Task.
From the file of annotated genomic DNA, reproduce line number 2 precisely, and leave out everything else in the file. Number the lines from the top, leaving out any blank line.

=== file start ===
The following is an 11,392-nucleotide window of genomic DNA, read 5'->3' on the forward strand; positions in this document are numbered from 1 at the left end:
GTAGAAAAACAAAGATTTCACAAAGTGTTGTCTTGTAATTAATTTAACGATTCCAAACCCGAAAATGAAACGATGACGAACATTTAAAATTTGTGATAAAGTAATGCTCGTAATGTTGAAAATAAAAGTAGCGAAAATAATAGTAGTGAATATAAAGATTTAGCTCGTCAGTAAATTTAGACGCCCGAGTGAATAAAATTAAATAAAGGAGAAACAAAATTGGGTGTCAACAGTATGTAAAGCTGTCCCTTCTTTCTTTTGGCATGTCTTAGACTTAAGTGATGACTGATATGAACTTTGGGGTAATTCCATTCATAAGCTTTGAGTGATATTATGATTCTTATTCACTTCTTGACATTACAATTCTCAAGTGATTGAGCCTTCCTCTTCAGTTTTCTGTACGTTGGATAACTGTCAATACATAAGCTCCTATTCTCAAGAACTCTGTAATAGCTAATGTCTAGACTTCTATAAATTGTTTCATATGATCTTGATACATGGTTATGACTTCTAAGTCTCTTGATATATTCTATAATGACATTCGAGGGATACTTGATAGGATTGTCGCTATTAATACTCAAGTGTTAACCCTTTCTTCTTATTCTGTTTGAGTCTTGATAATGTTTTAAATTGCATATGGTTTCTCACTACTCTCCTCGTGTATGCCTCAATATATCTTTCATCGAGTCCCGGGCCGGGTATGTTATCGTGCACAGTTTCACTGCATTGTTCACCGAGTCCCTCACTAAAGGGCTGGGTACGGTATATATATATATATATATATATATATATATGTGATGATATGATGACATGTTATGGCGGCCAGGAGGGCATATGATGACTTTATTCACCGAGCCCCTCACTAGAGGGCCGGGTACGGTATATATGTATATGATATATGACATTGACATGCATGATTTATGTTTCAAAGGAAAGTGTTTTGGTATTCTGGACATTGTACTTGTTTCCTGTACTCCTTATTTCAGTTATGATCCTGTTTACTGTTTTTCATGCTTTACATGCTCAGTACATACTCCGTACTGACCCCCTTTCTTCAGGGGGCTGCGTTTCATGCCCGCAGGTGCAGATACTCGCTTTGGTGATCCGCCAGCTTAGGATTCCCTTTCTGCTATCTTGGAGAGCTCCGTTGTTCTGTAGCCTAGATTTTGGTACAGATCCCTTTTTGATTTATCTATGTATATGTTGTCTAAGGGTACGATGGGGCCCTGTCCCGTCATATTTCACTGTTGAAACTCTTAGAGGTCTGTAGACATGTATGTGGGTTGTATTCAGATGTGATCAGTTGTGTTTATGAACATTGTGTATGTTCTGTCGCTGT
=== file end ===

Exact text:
GTAGAAAAACAAAGATTTCACAAAGTGTTGTCTTGTAATTAATTTAACGATTCCAAACCCGAAAATGAAACGATGACGAACATTTAAAATTTGTGATAAAGTAATGCTCGTAATGTTGAAAATAAAAGTAGCGAAAATAATAGTAGTGAATATAAAGATTTAGCTCGTCAGTAAATTTAGACGCCCGAGTGAATAAAATTAAATAAAGGAGAAACAAAATTGGGTGTCAACAGTATGTAAAGCTGTCCCTTCTTTCTTTTGGCATGTCTTAGACTTAAGTGATGACTGATATGAACTTTGGGGTAATTCCATTCATAAGCTTTGAGTGATATTATGATTCTTATTCACTTCTTGACATTACAATTCTCAAGTGATTGAGCCTTCCTCTTCAGTTTTCTGTACGTTGGATAACTGTCAATACATAAGCTCCTATTCTCAAGAACTCTGTAATAGCTAATGTCTAGACTTCTATAAATTGTTTCATATGATCTTGATACATGGTTATGACTTCTAAGTCTCTTGATATATTCTATAATGACATTCGAGGGATACTTGATAGGATTGTCGCTATTAATACTCAAGTGTTAACCCTTTCTTCTTATTCTGTTTGAGTCTTGATAATGTTTTAAATTGCATATGGTTTCTCACTACTCTCCTCGTGTATGCCTCAATATATCTTTCATCGAGTCCCGGGCCGGGTATGTTATCGTGCACAGTTTCACTGCATTGTTCACCGAGTCCCTCACTAAAGGGCTGGGTACGGTATATATATATATATATATATATATATATATGTGATGATATGATGACATGTTATGGCGGCCAGGAGGGCATATGATGACTTTATTCACCGAGCCCCTCACTAGAGGGCCGGGTACGGTATATATGTATATGATATATGACATTGACATGCATGATTTATGTTTCAAAGGAAAGTGTTTTGGTATTCTGGACATTGTACTTGTTTCCTGTACTCCTTATTTCAGTTATGATCCTGTTTACTGTTTTTCATGCTTTACATGCTCAGTACATACTCCGTACTGACCCCCTTTCTTCAGGGGGCTGCGTTTCATGCCCGCAGGTGCAGATACTCGCTTTGGTGATCCGCCAGCTTAGGATTCCCTTTCTGCTATCTTGGAGAGCTCCGTTGTTCTGTAGCCTAGATTTTGGTACAGATCCCTTTTTGATTTATCTATGTATATGTTGTCTAAGGGTACGATGGGGCCCTGTCCCGTCATATTTCACTGTTGAAACTCTTAGAGGTCTGTAGACATGTATGTGGGTTGTATTCAGATGTGATCAGTTGTGTTTATGAACATTGTGTATGTTCTGTCGCTGT